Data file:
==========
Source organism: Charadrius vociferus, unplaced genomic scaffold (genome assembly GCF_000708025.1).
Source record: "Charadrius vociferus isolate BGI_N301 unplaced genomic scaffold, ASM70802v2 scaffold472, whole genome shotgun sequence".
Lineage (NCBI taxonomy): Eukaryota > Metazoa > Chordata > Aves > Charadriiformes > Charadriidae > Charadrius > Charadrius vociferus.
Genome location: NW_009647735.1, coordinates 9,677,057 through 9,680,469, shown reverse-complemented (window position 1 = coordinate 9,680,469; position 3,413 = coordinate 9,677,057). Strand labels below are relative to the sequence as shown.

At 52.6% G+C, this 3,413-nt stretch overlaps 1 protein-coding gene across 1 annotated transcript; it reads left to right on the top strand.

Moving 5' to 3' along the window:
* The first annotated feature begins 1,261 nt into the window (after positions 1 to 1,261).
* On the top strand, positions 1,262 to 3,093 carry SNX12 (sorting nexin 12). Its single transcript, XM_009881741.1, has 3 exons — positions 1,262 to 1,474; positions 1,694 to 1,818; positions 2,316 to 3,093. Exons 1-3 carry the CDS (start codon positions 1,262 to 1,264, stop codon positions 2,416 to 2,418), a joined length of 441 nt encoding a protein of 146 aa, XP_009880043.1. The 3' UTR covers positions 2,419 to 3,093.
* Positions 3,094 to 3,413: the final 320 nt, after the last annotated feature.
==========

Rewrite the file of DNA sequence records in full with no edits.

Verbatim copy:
Source organism: Charadrius vociferus, unplaced genomic scaffold (genome assembly GCF_000708025.1).
Source record: "Charadrius vociferus isolate BGI_N301 unplaced genomic scaffold, ASM70802v2 scaffold472, whole genome shotgun sequence".
Lineage (NCBI taxonomy): Eukaryota > Metazoa > Chordata > Aves > Charadriiformes > Charadriidae > Charadrius > Charadrius vociferus.
Genome location: NW_009647735.1, coordinates 9,677,057 through 9,680,469, shown reverse-complemented (window position 1 = coordinate 9,680,469; position 3,413 = coordinate 9,677,057). Strand labels below are relative to the sequence as shown.

At 52.6% G+C, this 3,413-nt stretch overlaps 1 protein-coding gene across 1 annotated transcript; it reads left to right on the top strand.

Moving 5' to 3' along the window:
* The first annotated feature begins 1,261 nt into the window (after positions 1 to 1,261).
* On the top strand, positions 1,262 to 3,093 carry SNX12 (sorting nexin 12). Its single transcript, XM_009881741.1, has 3 exons — positions 1,262 to 1,474; positions 1,694 to 1,818; positions 2,316 to 3,093. Exons 1-3 carry the CDS (start codon positions 1,262 to 1,264, stop codon positions 2,416 to 2,418), a joined length of 441 nt encoding a protein of 146 aa, XP_009880043.1. The 3' UTR covers positions 2,419 to 3,093.
* Positions 3,094 to 3,413: the final 320 nt, after the last annotated feature.